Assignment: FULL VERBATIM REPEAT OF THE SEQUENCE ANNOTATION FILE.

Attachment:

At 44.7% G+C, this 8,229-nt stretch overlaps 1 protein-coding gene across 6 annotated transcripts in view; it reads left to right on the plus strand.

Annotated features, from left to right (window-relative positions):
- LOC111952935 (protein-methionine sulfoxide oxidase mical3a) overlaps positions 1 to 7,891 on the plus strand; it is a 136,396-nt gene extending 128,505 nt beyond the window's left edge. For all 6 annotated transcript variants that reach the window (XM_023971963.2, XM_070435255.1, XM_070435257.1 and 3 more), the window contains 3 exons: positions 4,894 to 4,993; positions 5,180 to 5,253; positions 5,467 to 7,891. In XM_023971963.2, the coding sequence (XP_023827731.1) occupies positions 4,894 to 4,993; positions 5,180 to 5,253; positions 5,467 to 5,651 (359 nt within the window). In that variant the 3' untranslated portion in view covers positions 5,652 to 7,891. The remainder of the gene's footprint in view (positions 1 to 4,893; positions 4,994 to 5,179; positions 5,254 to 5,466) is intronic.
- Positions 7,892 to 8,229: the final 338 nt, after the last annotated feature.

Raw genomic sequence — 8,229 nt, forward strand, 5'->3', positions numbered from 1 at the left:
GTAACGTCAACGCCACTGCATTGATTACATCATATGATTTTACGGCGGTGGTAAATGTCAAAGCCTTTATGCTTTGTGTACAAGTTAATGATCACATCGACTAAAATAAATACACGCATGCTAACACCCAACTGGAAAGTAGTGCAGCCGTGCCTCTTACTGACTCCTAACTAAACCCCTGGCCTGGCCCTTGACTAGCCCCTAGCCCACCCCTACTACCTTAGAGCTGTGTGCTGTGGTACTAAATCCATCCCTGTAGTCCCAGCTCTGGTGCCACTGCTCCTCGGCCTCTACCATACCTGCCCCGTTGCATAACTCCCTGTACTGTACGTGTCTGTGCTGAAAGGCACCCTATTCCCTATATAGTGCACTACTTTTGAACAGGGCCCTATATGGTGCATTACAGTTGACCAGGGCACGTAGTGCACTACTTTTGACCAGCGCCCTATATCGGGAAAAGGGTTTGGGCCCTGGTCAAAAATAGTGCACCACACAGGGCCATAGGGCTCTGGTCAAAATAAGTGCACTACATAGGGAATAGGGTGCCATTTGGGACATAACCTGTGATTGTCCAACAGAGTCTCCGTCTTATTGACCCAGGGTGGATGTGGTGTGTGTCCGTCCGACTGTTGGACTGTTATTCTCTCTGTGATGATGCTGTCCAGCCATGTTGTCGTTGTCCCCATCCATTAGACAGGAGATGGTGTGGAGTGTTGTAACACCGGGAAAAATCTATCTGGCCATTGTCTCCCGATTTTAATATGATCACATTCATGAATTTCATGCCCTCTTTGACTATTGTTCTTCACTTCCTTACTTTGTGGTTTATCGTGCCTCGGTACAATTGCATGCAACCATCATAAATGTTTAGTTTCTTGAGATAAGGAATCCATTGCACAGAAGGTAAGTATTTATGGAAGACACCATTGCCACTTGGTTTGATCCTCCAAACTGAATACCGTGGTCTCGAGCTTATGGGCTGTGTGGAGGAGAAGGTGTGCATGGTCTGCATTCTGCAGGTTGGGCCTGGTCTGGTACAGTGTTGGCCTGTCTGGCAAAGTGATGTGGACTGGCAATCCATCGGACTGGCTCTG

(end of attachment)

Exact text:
At 44.7% G+C, this 8,229-nt stretch overlaps 1 protein-coding gene across 6 annotated transcripts in view; it reads left to right on the plus strand.

Annotated features, from left to right (window-relative positions):
- LOC111952935 (protein-methionine sulfoxide oxidase mical3a) overlaps positions 1 to 7,891 on the plus strand; it is a 136,396-nt gene extending 128,505 nt beyond the window's left edge. For all 6 annotated transcript variants that reach the window (XM_023971963.2, XM_070435255.1, XM_070435257.1 and 3 more), the window contains 3 exons: positions 4,894 to 4,993; positions 5,180 to 5,253; positions 5,467 to 7,891. In XM_023971963.2, the coding sequence (XP_023827731.1) occupies positions 4,894 to 4,993; positions 5,180 to 5,253; positions 5,467 to 5,651 (359 nt within the window). In that variant the 3' untranslated portion in view covers positions 5,652 to 7,891. The remainder of the gene's footprint in view (positions 1 to 4,893; positions 4,994 to 5,179; positions 5,254 to 5,466) is intronic.
- Positions 7,892 to 8,229: the final 338 nt, after the last annotated feature.

Raw genomic sequence — 8,229 nt, forward strand, 5'->3', positions numbered from 1 at the left:
GTAACGTCAACGCCACTGCATTGATTACATCATATGATTTTACGGCGGTGGTAAATGTCAAAGCCTTTATGCTTTGTGTACAAGTTAATGATCACATCGACTAAAATAAATACACGCATGCTAACACCCAACTGGAAAGTAGTGCAGCCGTGCCTCTTACTGACTCCTAACTAAACCCCTGGCCTGGCCCTTGACTAGCCCCTAGCCCACCCCTACTACCTTAGAGCTGTGTGCTGTGGTACTAAATCCATCCCTGTAGTCCCAGCTCTGGTGCCACTGCTCCTCGGCCTCTACCATACCTGCCCCGTTGCATAACTCCCTGTACTGTACGTGTCTGTGCTGAAAGGCACCCTATTCCCTATATAGTGCACTACTTTTGAACAGGGCCCTATATGGTGCATTACAGTTGACCAGGGCACGTAGTGCACTACTTTTGACCAGCGCCCTATATCGGGAAAAGGGTTTGGGCCCTGGTCAAAAATAGTGCACCACACAGGGCCATAGGGCTCTGGTCAAAATAAGTGCACTACATAGGGAATAGGGTGCCATTTGGGACATAACCTGTGATTGTCCAACAGAGTCTCCGTCTTATTGACCCAGGGTGGATGTGGTGTGTGTCCGTCCGACTGTTGGACTGTTATTCTCTCTGTGATGATGCTGTCCAGCCATGTTGTCGTTGTCCCCATCCATTAGACAGGAGATGGTGTGGAGTGTTGTAACACCGGGAAAAATCTATCTGGCCATTGTCTCCCGATTTTAATATGATCACATTCATGAATTTCATGCCCTCTTTGACTATTGTTCTTCACTTCCTTACTTTGTGGTTTATCGTGCCTCGGTACAATTGCATGCAACCATCATAAATGTTTAGTTTCTTGAGATAAGGAATCCATTGCACAGAAGGTAAGTATTTATGGAAGACACCATTGCCACTTGGTTTGATCCTCCAAACTGAATACCGTGGTCTCGAGCTTATGGGCTGTGTGGAGGAGAAGGTGTGCATGGTCTGCATTCTGCAGGTTGGGCCTGGTCTGGTACAGTGTTGGCCTGTCTGGCAAAGTGATGTGGACTGGCAATCCATCGGACTGGCTCTG